Estonia's future transport plan: People-centred, smarter, greener

An Elron train.
An Elron train. Source: Siim Lõvi /ERR

Minister of Economic Affairs and Infrastructure Taavi Aas (Center) has signed the draft transport and mobility master plan for Estonia for the next 15 years, which plans to make the transport system more sustainable and safer and pay more attention to the strategic development of mobility.

The main focus of the development plan is to reduce the environmental footprint of transport vehicles and systems to contribute to the achievement of the 2050 climate goals. More attention must also be paid to the polluter pays principle.

The development plan also calls for the introduction of low-carbon fuels in all modes of transport.

Due to the climate goals set by the European Union, the development plan sets the goal of reducing greenhouse gas emissions in the Estonian transport sector by 23-38 percent by 2035 compared to 2018.

There are plans to create better public transport networks and to make existing transport more convenient, faster and more accessible. The creation of a unified ticketing system should be rolled out across the country.

More attention will be paid to cycling and walking to increase the share of public transport, cycling or walking workers from 38 percent to 45-55 percent.

Looking at infrastructure development, the ministry is focusing on transport corridors and keeping in mind the needs of vehicle-free road users. In the future, the goal is to halve the number of road deaths and serious injuries.

The aim is also to reduce the population's expenses for the use of personal cars, which in Tallinn and Harju County alone are about €1.5 billion a year. To achieve this, it is planned to offer better train connections, in combination with fast and convenient local public transport such as light rail or buses.

Over the next 15 years, it is planned to increase rail speeds, safety and create new connections and shift both passenger and freight traffic from road to rail.

The goal is to reach Narva from Tallinn in one hour and forty-five minutes by 2035 and Tartu from Tallinn in one hour and thirty minutes. There will also be an international train connection with Europe - Rail Baltica. It is also planned to introduce local stops for the Rail Baltica route in cooperation with the rest of the railway network.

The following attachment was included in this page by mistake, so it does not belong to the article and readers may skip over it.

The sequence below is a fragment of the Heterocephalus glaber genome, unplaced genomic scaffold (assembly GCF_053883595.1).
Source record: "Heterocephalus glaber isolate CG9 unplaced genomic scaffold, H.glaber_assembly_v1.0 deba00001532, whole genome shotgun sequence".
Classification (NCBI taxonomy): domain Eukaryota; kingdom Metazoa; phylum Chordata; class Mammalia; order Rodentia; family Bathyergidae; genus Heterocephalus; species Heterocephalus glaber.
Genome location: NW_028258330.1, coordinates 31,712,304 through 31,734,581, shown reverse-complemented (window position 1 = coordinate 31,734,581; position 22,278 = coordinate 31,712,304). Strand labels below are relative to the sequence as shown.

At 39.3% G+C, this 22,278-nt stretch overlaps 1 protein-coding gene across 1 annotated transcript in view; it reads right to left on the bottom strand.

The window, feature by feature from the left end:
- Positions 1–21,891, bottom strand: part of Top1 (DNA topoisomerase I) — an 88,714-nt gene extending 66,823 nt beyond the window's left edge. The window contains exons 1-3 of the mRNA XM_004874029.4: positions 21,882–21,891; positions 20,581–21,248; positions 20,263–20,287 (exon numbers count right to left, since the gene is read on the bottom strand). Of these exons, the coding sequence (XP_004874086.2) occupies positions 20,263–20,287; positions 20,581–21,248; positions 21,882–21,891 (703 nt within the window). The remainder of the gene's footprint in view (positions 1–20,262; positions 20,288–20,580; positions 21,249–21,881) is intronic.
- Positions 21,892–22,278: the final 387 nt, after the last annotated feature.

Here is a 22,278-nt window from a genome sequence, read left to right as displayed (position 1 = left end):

The master plan confirms the continuation of constructing four-lane roads from Tallinn to Narva, Tartu and Pärnu to reduce time-space distances and increase traffic safety. Asphalting of the country's gravel roads will also continue to improve the quality of public transport and provide better roads for companies.

The concept of maritime transport was also created as an appendix to the master plan, as the current Maritime Policy 2014-2020 is also coming to an end.

The plan is to make the maritime transport sector more competitive and greener and to integrate it with other infrastructure. It is also planned to keep connected to Estonian flights through the development of new business lines in the aviation sector, such as aircraft maintenance.

To create the development plan, the ministry organized events across Estonia to include the views of the target groups and understand the general opinion on the developments in the transport sector. The ministry also commissioned a study from the International Transport Forum to identify the challenges of the Estonian transport system.

Aas said such a long-term vision is necessary to achieve green aspirations.

"Although the whole world is in both a health and economic crisis, and each country is looking for ways to protect its citizens' health and support its economy, we must also pay attention to our long-term aspirations, especially in light of last week's new greener deal," added Aas.

"I hope that the vision of the future created based on meaningful inclusion and empirical research will further increase the demand for new technological solutions that create new and better opportunities for companies and our people."

In creating the future direction of transport and mobility, the Ministry stemmed from the goal of ensuring convenient, safe, fast, accessible and sustainable mobility opportunities for residents and companies.


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Editor: Helen Wright

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